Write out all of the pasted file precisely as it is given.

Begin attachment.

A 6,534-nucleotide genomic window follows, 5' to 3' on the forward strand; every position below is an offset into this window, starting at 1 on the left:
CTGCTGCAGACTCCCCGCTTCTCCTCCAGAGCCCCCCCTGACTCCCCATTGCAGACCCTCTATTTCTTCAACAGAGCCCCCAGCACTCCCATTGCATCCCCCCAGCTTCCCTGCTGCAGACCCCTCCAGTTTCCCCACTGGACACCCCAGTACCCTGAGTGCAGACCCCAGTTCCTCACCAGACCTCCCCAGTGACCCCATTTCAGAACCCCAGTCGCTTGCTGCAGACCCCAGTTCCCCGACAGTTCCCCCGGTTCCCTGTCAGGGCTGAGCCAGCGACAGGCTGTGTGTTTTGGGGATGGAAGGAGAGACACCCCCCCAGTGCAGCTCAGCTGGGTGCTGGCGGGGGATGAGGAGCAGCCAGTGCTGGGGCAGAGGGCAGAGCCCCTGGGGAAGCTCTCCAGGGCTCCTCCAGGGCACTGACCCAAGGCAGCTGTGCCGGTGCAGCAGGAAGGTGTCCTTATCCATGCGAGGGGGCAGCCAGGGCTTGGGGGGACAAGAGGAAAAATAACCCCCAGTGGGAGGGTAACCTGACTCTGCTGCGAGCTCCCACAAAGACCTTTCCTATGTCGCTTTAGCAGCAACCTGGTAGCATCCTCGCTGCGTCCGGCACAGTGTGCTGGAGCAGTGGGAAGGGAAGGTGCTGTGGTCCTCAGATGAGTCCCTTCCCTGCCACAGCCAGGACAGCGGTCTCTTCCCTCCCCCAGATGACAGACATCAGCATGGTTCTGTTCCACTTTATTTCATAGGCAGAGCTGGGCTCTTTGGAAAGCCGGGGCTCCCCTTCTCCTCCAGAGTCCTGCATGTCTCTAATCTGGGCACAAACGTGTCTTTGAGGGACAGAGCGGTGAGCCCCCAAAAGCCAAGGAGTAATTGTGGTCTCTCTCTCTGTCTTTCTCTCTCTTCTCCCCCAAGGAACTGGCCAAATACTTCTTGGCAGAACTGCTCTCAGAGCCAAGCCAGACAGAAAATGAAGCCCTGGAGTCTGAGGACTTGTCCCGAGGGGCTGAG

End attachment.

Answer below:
A 6,534-nucleotide genomic window follows, 5' to 3' on the forward strand; every position below is an offset into this window, starting at 1 on the left:
CTGCTGCAGACTCCCCGCTTCTCCTCCAGAGCCCCCCCTGACTCCCCATTGCAGACCCTCTATTTCTTCAACAGAGCCCCCAGCACTCCCATTGCATCCCCCCAGCTTCCCTGCTGCAGACCCCTCCAGTTTCCCCACTGGACACCCCAGTACCCTGAGTGCAGACCCCAGTTCCTCACCAGACCTCCCCAGTGACCCCATTTCAGAACCCCAGTCGCTTGCTGCAGACCCCAGTTCCCCGACAGTTCCCCCGGTTCCCTGTCAGGGCTGAGCCAGCGACAGGCTGTGTGTTTTGGGGATGGAAGGAGAGACACCCCCCCAGTGCAGCTCAGCTGGGTGCTGGCGGGGGATGAGGAGCAGCCAGTGCTGGGGCAGAGGGCAGAGCCCCTGGGGAAGCTCTCCAGGGCTCCTCCAGGGCACTGACCCAAGGCAGCTGTGCCGGTGCAGCAGGAAGGTGTCCTTATCCATGCGAGGGGGCAGCCAGGGCTTGGGGGGACAAGAGGAAAAATAACCCCCAGTGGGAGGGTAACCTGACTCTGCTGCGAGCTCCCACAAAGACCTTTCCTATGTCGCTTTAGCAGCAACCTGGTAGCATCCTCGCTGCGTCCGGCACAGTGTGCTGGAGCAGTGGGAAGGGAAGGTGCTGTGGTCCTCAGATGAGTCCCTTCCCTGCCACAGCCAGGACAGCGGTCTCTTCCCTCCCCCAGATGACAGACATCAGCATGGTTCTGTTCCACTTTATTTCATAGGCAGAGCTGGGCTCTTTGGAAAGCCGGGGCTCCCCTTCTCCTCCAGAGTCCTGCATGTCTCTAATCTGGGCACAAACGTGTCTTTGAGGGACAGAGCGGTGAGCCCCCAAAAGCCAAGGAGTAATTGTGGTCTCTCTCTCTGTCTTTCTCTCTCTTCTCCCCCAAGGAACTGGCCAAATACTTCTTGGCAGAACTGCTCTCAGAGCCAAGCCAGACAGAAAATGAAGCCCTGGAGTCTGAGGACTTGTCCCGAGGGGCTGAG